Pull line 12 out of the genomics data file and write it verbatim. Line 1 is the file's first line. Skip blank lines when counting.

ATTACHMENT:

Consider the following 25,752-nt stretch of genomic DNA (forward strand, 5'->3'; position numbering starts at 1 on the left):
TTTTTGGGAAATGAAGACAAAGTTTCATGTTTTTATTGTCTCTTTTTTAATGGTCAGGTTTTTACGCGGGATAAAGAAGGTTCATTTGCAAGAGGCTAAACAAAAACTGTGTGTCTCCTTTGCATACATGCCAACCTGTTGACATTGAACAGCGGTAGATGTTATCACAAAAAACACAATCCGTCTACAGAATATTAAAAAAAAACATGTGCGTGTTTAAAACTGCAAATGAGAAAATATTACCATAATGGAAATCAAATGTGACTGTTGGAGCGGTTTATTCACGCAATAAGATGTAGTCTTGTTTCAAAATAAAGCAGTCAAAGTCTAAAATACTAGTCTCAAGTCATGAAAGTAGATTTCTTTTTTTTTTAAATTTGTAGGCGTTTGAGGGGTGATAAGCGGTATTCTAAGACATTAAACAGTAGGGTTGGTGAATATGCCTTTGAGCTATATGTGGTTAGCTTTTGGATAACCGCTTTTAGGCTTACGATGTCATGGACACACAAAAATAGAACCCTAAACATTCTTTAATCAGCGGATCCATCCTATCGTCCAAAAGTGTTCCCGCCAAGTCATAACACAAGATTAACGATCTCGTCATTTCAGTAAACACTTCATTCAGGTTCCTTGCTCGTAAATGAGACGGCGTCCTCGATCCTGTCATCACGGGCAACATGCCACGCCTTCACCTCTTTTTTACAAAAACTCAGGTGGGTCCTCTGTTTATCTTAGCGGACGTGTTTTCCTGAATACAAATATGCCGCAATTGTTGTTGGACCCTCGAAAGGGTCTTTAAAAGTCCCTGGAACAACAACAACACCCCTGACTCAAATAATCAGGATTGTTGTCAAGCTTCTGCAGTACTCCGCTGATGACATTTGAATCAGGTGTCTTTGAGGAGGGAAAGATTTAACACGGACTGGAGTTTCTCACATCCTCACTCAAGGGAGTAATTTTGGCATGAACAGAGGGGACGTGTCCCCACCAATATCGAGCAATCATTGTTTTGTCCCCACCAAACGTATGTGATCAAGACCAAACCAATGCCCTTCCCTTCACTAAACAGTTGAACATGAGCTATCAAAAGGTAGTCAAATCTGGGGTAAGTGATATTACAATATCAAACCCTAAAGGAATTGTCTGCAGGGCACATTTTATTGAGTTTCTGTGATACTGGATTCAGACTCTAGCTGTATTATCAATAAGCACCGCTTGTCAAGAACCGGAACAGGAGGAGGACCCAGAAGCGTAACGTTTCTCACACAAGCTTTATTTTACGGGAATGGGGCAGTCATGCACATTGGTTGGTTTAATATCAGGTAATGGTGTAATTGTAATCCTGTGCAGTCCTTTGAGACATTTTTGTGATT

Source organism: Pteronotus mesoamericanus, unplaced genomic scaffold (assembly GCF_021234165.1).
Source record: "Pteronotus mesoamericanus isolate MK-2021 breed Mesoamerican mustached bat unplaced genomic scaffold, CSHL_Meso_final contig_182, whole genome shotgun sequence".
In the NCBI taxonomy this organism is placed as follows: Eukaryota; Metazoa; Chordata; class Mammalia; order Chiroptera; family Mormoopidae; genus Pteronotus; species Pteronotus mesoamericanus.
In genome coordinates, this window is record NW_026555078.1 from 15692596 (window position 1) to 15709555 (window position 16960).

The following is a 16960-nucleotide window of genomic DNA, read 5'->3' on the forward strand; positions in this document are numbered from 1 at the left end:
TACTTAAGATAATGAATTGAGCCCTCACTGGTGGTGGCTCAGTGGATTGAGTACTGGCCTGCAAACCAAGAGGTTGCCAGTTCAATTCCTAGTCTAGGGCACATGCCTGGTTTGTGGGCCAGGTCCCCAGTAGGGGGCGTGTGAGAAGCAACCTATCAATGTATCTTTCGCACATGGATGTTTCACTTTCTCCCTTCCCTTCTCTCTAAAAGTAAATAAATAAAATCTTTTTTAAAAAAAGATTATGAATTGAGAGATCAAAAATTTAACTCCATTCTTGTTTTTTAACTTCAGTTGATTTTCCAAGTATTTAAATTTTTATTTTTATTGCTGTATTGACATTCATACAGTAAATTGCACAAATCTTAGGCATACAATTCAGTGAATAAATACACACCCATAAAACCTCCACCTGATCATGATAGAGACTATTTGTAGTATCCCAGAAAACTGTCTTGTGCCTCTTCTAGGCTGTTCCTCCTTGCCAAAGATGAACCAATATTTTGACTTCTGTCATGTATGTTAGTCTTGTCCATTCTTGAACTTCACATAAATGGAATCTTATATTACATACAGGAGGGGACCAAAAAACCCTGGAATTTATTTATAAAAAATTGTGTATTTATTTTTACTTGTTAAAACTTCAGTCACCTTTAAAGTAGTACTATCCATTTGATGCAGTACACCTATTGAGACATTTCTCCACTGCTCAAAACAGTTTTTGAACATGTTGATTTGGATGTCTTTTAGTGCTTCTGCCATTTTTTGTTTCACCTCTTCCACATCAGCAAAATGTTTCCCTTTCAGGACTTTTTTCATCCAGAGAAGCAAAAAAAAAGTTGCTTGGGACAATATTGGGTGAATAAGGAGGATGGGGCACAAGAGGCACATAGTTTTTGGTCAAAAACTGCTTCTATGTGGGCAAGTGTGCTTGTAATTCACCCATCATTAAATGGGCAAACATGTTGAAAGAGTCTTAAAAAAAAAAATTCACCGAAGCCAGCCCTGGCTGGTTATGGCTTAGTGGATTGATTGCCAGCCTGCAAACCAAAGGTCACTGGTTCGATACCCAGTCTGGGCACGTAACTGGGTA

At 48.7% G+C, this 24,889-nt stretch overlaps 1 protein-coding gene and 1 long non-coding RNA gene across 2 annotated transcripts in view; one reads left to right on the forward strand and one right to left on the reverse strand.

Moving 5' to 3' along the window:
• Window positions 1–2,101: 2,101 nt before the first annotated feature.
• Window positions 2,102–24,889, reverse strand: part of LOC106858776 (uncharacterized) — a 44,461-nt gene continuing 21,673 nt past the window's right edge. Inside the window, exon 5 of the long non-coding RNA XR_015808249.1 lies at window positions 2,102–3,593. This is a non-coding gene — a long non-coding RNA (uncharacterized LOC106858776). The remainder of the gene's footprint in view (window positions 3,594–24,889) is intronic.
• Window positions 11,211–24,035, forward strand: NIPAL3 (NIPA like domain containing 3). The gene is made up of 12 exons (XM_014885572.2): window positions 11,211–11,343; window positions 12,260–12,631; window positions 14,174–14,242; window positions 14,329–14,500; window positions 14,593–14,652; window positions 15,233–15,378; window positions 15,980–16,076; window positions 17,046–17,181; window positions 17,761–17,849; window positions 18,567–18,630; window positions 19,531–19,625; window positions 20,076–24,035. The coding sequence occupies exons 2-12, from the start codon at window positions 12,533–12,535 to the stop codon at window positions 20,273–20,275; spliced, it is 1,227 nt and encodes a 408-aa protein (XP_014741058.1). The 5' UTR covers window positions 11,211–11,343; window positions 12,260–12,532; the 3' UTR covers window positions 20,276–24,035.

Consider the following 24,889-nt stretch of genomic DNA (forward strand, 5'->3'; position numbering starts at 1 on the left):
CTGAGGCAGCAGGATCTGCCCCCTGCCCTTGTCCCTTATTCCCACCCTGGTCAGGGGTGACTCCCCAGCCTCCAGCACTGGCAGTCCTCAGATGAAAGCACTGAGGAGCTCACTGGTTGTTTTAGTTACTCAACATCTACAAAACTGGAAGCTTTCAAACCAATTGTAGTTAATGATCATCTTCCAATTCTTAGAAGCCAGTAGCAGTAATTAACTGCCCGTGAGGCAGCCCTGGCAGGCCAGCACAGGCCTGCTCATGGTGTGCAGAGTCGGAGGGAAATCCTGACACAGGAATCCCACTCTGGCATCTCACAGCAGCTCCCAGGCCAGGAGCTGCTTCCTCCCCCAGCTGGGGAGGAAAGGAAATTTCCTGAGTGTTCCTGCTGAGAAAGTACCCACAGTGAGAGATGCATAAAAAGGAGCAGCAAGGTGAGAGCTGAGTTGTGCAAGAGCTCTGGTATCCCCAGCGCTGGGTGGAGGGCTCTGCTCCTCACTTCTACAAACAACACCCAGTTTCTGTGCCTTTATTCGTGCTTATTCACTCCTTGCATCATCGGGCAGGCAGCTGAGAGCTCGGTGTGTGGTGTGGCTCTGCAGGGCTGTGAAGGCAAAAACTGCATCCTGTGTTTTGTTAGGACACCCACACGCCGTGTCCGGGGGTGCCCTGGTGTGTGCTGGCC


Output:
• Window positions 2,102–24,889, reverse strand: part of LOC106858776 (uncharacterized) — a 44,461-nt gene continuing 21,673 nt past the window's right edge. Inside the window, exon 5 of the long non-coding RNA XR_015808249.1 lies at window positions 2,102–3,593. This is a non-coding gene — a long non-coding RNA (uncharacterized LOC106858776). The remainder of the gene's footprint in view (window positions 3,594–24,889) is intronic.